Book Reviews – Eastern Mirror https://easternmirrornagaland.com The latest and breaking news from Nagaland, northeast India, India and the world. Current affairs and news of politics from around the world, latest updates on business news, sports, arts and entertainment Sun, 29 Mar 2020 17:41:13 +0000 en-GB hourly 1 https://easternmirrornagaland.com/wp-content/uploads/2020/05/cropped-FavIcon-32x32.png Book Reviews – Eastern Mirror https://easternmirrornagaland.com 32 32 A Treasured Legacy – Review of Naga Tales: Dawn https://easternmirrornagaland.com/a-treasured-legacy-review-of-naga-tales-dawn/ Sun, 29 Mar 2020 17:41:04 +0000 https://www.easternmirrornagaland.com/?p=300085 Author: Dr. Achingliu KameiPublisher: Pamei & Gaare PublishingYear of Publication: 2017 (First publication), 2019 (Paperback edition)Reviewer: Veio Pou, Asst. Professor, SBSC, University of Delhi. For an oral culture, storytelling is an integral part of life. It forms the knowledge system of the people. It is in the telling that the tradition is passed on and preserved. For a long time, however, the oral tradition of the Nagas have been pushed to take a back seat owing to their pursuit of the written culture that came along with the various forces of change. It is in this light that Achingliu Kamei’s Naga Tales: Dawn comes as an important book of folktales collection. The set of ten stories presented in the book covers a range of theme. The first story “Chungailiu” is the story of a young village girl, her experiences of growing up and be initiated into the social life of the people. We are introduced to her being in the ‘Kailiu’, the girls dormitory, with her age mates who were all excited to welcome the season when “the forest comes alive with a brilliant burst of colours from the blooming flower trees.” As they venture into the forest to collect...

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Author: Dr. Achingliu Kamei
Publisher: Pamei & Gaare Publishing
Year of Publication: 2017 (First publication), 2019 (Paperback edition)
Reviewer: Veio Pou, Asst. Professor, SBSC, University of Delhi.

For an oral culture, storytelling is an integral part of life. It forms the knowledge system of the people. It is in the telling that the tradition is passed on and preserved. For a long time, however, the oral tradition of the Nagas have been pushed to take a back seat owing to their pursuit of the written culture that came along with the various forces of change.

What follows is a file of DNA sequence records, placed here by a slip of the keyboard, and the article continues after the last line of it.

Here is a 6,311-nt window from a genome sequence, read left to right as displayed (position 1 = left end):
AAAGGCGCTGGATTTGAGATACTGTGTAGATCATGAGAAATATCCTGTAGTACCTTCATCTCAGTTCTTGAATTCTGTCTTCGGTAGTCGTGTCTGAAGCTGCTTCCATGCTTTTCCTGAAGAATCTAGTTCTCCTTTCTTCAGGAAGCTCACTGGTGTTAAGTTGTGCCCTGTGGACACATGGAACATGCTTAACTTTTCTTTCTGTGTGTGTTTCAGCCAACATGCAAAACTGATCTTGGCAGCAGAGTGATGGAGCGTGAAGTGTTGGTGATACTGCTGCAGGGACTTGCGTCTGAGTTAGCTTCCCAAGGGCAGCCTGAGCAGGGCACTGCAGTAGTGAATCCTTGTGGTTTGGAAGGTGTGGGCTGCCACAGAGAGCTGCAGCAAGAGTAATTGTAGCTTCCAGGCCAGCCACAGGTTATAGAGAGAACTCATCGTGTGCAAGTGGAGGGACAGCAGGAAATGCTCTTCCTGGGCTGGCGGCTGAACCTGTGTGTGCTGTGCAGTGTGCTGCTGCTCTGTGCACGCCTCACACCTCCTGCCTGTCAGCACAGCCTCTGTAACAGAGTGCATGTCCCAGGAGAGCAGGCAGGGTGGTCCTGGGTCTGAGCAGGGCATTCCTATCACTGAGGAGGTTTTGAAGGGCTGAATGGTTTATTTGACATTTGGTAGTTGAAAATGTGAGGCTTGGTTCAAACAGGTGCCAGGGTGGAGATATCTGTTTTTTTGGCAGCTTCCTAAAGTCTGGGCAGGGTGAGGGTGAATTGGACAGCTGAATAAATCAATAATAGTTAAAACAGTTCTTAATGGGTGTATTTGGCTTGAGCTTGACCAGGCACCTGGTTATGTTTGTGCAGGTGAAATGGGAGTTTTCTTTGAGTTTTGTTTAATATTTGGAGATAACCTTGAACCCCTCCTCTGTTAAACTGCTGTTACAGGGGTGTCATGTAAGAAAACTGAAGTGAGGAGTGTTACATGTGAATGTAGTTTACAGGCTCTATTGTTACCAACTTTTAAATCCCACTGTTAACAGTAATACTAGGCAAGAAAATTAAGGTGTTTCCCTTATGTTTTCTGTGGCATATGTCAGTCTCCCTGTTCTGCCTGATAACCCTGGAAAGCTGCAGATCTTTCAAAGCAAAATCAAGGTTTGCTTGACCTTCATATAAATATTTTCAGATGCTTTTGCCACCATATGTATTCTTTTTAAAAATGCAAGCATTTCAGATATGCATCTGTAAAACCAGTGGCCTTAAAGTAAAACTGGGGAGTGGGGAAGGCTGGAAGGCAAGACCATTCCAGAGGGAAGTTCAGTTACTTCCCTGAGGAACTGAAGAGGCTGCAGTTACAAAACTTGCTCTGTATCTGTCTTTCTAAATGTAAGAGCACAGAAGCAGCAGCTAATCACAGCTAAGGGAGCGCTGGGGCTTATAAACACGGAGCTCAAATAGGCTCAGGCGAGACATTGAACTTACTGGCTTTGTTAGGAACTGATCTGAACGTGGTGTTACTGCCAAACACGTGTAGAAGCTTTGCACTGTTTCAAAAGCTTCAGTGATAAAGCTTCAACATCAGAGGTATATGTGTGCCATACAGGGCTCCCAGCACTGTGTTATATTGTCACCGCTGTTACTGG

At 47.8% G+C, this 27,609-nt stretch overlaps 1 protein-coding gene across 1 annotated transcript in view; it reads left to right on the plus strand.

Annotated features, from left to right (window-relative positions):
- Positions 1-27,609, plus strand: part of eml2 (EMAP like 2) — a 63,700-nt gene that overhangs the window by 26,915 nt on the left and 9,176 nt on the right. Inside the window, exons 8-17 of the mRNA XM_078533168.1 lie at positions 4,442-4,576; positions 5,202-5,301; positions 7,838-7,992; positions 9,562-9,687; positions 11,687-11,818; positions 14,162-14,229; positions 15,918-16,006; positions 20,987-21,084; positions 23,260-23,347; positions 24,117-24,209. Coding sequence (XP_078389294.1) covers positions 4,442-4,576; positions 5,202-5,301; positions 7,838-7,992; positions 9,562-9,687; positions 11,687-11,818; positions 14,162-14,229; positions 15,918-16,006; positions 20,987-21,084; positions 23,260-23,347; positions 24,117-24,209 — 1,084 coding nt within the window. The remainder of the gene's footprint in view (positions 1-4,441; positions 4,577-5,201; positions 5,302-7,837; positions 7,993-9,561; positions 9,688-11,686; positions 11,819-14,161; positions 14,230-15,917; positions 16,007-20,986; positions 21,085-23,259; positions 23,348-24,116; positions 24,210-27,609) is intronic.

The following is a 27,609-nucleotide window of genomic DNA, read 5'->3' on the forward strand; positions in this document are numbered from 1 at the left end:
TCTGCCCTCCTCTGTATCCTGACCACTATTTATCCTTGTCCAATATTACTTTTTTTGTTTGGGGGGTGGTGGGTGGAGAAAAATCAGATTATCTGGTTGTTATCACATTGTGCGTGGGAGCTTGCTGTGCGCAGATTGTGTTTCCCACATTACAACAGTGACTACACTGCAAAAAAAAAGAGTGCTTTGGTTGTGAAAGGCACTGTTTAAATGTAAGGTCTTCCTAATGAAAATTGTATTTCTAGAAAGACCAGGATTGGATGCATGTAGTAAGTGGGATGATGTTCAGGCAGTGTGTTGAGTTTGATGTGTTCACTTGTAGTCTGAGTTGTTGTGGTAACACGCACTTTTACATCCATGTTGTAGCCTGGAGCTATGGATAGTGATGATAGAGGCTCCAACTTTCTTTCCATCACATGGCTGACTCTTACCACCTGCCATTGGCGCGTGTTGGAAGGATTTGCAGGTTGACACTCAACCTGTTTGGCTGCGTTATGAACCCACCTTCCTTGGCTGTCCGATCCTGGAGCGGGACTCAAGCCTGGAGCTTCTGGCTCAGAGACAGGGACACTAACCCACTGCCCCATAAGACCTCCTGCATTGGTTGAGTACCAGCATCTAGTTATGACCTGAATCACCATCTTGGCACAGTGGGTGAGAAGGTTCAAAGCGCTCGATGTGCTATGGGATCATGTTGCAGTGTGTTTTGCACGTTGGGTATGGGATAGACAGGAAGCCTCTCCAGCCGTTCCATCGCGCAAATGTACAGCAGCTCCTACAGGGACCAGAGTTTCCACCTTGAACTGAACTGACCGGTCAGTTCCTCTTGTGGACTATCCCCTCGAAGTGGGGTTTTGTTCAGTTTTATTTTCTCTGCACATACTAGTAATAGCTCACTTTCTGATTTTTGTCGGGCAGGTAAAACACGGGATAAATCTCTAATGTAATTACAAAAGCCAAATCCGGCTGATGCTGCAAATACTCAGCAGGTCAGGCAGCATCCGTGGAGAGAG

It is in this light that Achingliu Kamei’s Naga Tales: Dawn comes as an important book of folktales collection. The set of ten stories presented in the book covers a range of theme. The first story “Chungailiu” is the story of a young village girl, her experiences of growing up and be initiated into the social life of the people. We are introduced to her being in the ‘Kailiu’, the girls dormitory, with her age mates who were all excited to welcome the season when “the forest comes alive with a brilliant burst of colours from the blooming flower trees.” As they venture into the forest to collect wild orchids, they were joined by boys of the village who were also out to gather canes and variety of bamboos.

The story “Rang-dai guan meipu” tells of a boy who was mistreated by the stepmother but kept it hidden from everyone, including his father. However, his girlfriend got to know about this. One day, he transformed himself into a hornbill using the clothes of the girl. To this day, the narrator tells us, “There is also a dance called ‘Rangdai-lam’, hornbill’s dance, that commemorates the dance of the hornbills.” A similar story is that of “Roukaeng” which tells of ill treatment by the stepmother. However, his endurance was richly rewarded when he found respite in the village where his sister married. While such stories seem stereotyping, they also bring the social message, a warning not to ill-treat orphans or that nature rewards them suitably.

The legend of Amang is told in the subsequent four different stories. In the first of the series, “Amang”, we are told that his birth was foretold in his father’s dream. Unfortunately, the parents passed away in quick succession leaving him orphaned with his sister. In “Amang rouhman latat mei”, we are introduced to the grown man Amang who is now married. Once while paying a visit to his aunt’s village he learned the trick of raising mithuns, thus becoming rich overnight. In “Amang kai dai mei”, we are told of the rich Amang who threw the grand feast of merit, the recognised feast that can only be hosted by men who are rich and have achieved social distinction. In continuation to the story of Amang’s feast of merit, “Amang kaidai khou khouring pari” tells us of the participation of all the creatures of the forest in the great feast – “It was the biggest celebration of the people and animals had experienced.”

“Kamangpu” is the story of a tiger who wanted to marry a girl, the youngest among and the most beautiful among the three sisters. But one day the girls tricked him to fetch water from a punctured pot leaving him to ever remain unsuccessful. The story “Rah alu gan” tells of a supernatural union between an earthly man and a daughter of the gods. But human vice caused their separation but the man undertook several feats to win her back. The last story “Mpou alaoliangmai” tells of how the youngest son of a family avenged the death of his brothers and father in the hand of a tiger-man. One can see the close affinity of animal world and the spiritual world with that of the human!